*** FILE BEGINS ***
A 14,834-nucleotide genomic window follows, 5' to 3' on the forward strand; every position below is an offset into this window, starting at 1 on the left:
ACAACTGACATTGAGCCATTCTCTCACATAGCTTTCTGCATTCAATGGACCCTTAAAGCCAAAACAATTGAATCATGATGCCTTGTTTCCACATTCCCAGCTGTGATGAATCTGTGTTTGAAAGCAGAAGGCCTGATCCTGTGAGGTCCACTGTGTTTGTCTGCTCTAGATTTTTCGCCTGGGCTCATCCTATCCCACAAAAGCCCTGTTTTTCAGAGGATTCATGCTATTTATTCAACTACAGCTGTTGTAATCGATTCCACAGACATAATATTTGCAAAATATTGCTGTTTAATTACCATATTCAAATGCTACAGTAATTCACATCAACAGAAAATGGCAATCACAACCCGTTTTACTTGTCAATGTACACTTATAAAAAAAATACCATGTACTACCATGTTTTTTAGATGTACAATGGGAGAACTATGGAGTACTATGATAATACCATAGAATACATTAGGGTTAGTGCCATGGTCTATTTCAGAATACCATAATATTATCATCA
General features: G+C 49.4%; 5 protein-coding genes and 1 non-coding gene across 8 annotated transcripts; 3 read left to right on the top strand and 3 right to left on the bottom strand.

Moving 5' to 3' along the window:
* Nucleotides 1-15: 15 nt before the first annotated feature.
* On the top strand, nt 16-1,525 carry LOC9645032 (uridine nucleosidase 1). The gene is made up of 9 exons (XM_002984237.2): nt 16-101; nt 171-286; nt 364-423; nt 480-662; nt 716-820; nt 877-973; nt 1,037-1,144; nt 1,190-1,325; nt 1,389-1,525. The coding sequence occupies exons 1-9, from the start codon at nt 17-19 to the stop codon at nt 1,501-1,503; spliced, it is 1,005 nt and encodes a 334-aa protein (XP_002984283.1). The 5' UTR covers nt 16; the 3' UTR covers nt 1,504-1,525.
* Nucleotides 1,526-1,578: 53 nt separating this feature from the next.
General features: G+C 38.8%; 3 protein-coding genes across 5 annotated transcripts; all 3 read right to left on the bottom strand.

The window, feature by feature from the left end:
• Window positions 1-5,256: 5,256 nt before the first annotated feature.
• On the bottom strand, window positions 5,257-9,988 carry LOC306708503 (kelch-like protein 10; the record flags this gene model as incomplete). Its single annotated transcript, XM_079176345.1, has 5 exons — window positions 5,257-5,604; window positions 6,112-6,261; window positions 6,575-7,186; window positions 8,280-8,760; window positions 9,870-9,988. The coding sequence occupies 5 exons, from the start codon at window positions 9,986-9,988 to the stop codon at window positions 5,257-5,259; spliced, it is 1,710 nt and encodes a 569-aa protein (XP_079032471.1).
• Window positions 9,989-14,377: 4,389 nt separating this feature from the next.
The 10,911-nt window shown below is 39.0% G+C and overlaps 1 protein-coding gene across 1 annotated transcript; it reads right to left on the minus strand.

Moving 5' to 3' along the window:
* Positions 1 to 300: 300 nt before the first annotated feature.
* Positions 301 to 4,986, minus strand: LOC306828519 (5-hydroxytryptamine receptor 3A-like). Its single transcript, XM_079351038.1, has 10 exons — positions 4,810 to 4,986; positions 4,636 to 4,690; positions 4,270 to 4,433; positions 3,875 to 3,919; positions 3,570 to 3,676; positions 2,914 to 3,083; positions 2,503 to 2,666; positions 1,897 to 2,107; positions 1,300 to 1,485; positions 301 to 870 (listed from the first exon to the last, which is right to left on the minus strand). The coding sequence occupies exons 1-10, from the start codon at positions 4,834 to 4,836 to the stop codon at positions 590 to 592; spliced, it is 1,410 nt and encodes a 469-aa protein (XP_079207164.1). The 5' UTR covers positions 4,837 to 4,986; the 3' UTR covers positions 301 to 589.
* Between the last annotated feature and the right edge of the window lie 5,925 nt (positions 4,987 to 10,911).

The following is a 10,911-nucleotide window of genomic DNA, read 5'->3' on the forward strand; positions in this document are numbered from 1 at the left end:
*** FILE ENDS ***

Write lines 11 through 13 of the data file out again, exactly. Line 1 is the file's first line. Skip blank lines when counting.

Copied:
• On the bottom strand, window positions 5,257-9,988 carry LOC306708503 (kelch-like protein 10; the record flags this gene model as incomplete). Its single annotated transcript, XM_079176345.1, has 5 exons — window positions 5,257-5,604; window positions 6,112-6,261; window positions 6,575-7,186; window positions 8,280-8,760; window positions 9,870-9,988. The coding sequence occupies 5 exons, from the start codon at window positions 9,986-9,988 to the stop codon at window positions 5,257-5,259; spliced, it is 1,710 nt and encodes a 569-aa protein (XP_079032471.1).
• Window positions 9,989-14,377: 4,389 nt separating this feature from the next.
The 10,911-nt window shown below is 39.0% G+C and overlaps 1 protein-coding gene across 1 annotated transcript; it reads right to left on the minus strand.